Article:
Guyana to weigh local auditors’ contribution before next Exxon audit phase

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Guyana’s government is taking a contemplative approach to future audits of Exxon’s costs. Vice President Dr. Bharrat Jagdeo recently revealed that the administration is awaiting conclusions from the 2018-2020 cost audit before deciding on the path forward for subsequent assessments. A pivotal factor is the performance and quality of work rendered by local auditors.

“I had said we should bring in local people… We’ve done so for the first time in the 2018-2020 audit. I’m looking policy-wise for a report on the quality of the audit, whether bringing in local people allows us to support the industry standards or compromises that, because there has been some push-back from another section, saying that the locals can’t handle this, that they don’t have the experience.” Jagdeo stated.

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He further emphasized the significance of the feedback, which needs to come from the Guyana Revenue Authority (GRA) and the auditors. “If we have a favourable view of [the audit] – but it must come from the GRA and the auditors – then we will continue to insist that it be done, a significant part, by locals,” Jagdeo stated.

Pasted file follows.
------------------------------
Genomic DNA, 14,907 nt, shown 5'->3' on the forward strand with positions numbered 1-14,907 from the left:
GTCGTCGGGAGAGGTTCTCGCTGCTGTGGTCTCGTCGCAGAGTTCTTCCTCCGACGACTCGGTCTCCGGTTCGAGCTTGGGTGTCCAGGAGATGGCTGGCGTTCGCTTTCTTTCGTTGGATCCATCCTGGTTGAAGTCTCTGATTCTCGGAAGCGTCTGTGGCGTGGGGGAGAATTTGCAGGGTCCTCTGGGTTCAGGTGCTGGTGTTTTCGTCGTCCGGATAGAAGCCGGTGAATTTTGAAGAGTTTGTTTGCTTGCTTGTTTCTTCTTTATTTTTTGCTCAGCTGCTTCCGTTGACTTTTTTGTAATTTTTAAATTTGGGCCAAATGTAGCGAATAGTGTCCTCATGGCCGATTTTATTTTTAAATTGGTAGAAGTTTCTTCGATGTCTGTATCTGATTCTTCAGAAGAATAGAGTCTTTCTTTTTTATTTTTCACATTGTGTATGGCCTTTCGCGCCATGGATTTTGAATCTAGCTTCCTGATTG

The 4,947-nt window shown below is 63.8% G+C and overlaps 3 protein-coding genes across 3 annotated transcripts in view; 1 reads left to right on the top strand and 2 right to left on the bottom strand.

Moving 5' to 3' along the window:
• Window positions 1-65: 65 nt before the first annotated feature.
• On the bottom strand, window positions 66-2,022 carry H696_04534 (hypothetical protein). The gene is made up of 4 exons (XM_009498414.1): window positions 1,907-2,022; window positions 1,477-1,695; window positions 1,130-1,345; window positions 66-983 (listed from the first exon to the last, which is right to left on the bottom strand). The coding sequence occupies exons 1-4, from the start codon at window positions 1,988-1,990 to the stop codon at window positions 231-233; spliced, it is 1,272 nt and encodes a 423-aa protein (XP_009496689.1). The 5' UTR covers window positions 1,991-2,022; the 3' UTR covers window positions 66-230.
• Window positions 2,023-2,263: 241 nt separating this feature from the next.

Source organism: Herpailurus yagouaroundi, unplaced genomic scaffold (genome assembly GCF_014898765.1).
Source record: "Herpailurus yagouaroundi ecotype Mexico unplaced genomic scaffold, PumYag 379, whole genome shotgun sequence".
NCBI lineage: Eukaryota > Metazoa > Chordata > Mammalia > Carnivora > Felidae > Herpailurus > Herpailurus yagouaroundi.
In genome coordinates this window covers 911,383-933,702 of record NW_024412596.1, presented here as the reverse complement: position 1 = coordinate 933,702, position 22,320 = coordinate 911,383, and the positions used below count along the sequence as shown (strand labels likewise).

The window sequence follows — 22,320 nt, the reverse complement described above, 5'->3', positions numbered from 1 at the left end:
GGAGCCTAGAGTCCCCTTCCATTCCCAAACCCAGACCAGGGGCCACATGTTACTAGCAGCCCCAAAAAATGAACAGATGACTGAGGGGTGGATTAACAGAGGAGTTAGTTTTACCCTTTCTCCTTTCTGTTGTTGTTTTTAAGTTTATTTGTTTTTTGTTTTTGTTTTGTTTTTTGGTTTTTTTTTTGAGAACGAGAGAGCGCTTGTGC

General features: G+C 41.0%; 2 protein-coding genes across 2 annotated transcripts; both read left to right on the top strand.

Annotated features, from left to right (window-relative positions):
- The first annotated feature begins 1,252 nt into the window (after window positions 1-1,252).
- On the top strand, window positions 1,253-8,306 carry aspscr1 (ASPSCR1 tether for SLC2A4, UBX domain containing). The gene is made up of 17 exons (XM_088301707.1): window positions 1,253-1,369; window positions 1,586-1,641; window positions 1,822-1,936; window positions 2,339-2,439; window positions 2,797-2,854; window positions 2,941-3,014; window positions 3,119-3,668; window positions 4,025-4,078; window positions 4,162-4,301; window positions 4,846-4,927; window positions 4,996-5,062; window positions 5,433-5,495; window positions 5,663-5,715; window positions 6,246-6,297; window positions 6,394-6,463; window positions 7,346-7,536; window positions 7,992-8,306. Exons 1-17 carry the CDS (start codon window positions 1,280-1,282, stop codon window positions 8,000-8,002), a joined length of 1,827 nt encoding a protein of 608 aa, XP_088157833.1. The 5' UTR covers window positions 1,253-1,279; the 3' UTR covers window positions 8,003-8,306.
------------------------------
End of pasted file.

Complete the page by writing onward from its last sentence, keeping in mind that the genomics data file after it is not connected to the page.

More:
In a move that underscored the administration’s commitment to building local capacity, the 2018-2020 Exxon audit marked the first time Guyanese firms were actively involved in cost audits. This was facilitated by hiring a consortium consisting of both international and local firms, with a mandate to train Guyanese auditors. Notably, the consortium included Guyanese entities like Ramdihal and Haynes Chartered Accounting and Professional Services Firm, Vitality Accounting and Consultancy Inc., and Eclisar Financial & Professional Services.

They were hired in May 2022. At the time, Minister of Natural Resources, Vickram Bharrat, explained the intent behind the move, highlighting the administration’s dedication to the local content movement. He mentioned that the government could have solely relied on international firms, but instead, they prioritised offering locals a stake in the process.

The audit concerns approximately US$7.3 billion in Stabroek block expenses placed by ExxonMobil into the cost bank, to be recovered. Government has not given a timeline for the conclusion of the audit process.

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